1. Bleach (Sodium hypochlorite)
2. Disinfectants containing quaternary ammonium compounds (quats or “quats”)
3. Pine oil
5. Ammonia-based cleaners
6. Fabric softeners and dryer sheets (which contain fragrance, fabric softener, and anti-static properties in addition to water)
Note: Please refer to labels on these products for complete lists of ingredients if you’re not sure whether they might contribute to mold growth. This is also true for other cleaning products you may use around your home.
Also, even though ammonia is sold as a cleaner, many people think they can get rid of the mold only to find out that this feeds the mold even more! So, instead of using ammonia, opt for non-ammonia-based cleaners. A great example is vinegar which typically does not harm most types of surfaces, but on some porous materials, it might leave a white ring because it’s an acid.
If, after all this, you still have a mold problem, here are a few things you should keep in mind:
1) If you see visible signs of mold growth, remove them immediately before they start to propagate and spread through your house.
2) The best way to deal with any mold problem is by preventing it from happening in the first place, so make sure you immediately fix any possible leaky plumbing or other water leaks.
3) Do not attempt to clean mold yourself unless you know what type of mold it is.
4) If the problem persists, seek professional advice because this could signify that you have a severe issue on your hands.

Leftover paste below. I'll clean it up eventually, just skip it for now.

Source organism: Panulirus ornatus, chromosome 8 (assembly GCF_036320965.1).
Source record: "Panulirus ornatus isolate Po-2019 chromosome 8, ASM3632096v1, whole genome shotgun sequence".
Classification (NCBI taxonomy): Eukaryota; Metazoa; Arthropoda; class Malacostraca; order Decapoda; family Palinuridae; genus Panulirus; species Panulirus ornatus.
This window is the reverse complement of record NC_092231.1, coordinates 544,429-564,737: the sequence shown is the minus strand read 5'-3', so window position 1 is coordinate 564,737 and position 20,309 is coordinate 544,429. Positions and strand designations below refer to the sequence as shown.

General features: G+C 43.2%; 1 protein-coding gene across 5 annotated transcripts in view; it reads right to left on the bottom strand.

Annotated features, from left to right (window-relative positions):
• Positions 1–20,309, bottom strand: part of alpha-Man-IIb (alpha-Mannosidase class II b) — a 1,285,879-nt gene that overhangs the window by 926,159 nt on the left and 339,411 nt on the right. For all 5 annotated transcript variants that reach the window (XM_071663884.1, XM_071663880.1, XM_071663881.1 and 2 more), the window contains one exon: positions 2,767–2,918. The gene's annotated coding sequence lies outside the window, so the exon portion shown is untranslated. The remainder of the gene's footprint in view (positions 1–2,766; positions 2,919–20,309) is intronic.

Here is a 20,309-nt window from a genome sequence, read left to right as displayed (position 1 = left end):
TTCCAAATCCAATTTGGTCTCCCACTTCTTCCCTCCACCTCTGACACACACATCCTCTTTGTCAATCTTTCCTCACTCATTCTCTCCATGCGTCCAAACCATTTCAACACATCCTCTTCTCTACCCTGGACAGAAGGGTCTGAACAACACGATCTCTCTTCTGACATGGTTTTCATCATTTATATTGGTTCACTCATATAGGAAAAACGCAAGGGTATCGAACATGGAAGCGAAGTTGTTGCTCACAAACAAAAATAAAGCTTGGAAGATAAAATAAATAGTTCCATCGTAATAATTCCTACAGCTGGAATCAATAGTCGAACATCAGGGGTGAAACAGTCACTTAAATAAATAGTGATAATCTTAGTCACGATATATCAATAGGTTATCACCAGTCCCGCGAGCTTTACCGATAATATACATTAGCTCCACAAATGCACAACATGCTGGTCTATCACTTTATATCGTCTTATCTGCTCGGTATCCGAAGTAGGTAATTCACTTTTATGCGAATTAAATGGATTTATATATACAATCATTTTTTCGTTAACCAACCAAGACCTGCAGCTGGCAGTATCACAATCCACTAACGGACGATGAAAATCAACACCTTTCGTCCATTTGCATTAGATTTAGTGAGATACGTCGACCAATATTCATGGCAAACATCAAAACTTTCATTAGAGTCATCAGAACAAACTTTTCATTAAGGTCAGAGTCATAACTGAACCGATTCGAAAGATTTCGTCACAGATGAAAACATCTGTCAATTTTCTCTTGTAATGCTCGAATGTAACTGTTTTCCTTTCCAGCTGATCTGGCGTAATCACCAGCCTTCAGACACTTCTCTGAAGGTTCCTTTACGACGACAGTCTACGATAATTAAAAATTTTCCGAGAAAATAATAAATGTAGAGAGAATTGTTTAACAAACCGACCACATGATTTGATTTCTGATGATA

Mold can be a dangerous problem if not treated quickly and adequately.
Some molds produce mycotoxins that can pose serious health risks to humans and animals. If you suspect your property has a mold problem, contact a service provider for assistance. They will help identify the source(s) of the problem so you can take the appropriate action to prevent further growth and damage.
It is up to the homeowner to identify the stains, odors, or any visible signs that mold may be present to take action. It is also essential to look for leaks under sinks, around windows, appliances like dishwashers and washing machines, and inside cabinets due to high humidity levels.
If you do find mold, your first step should be to contact a reputable Mold Removal Company near you today so they can begin immediate remediation services before any complications arise from exposure!
We offer service in these cities:
– Frederick, MD
– Frederick County
– Frederick, Maryland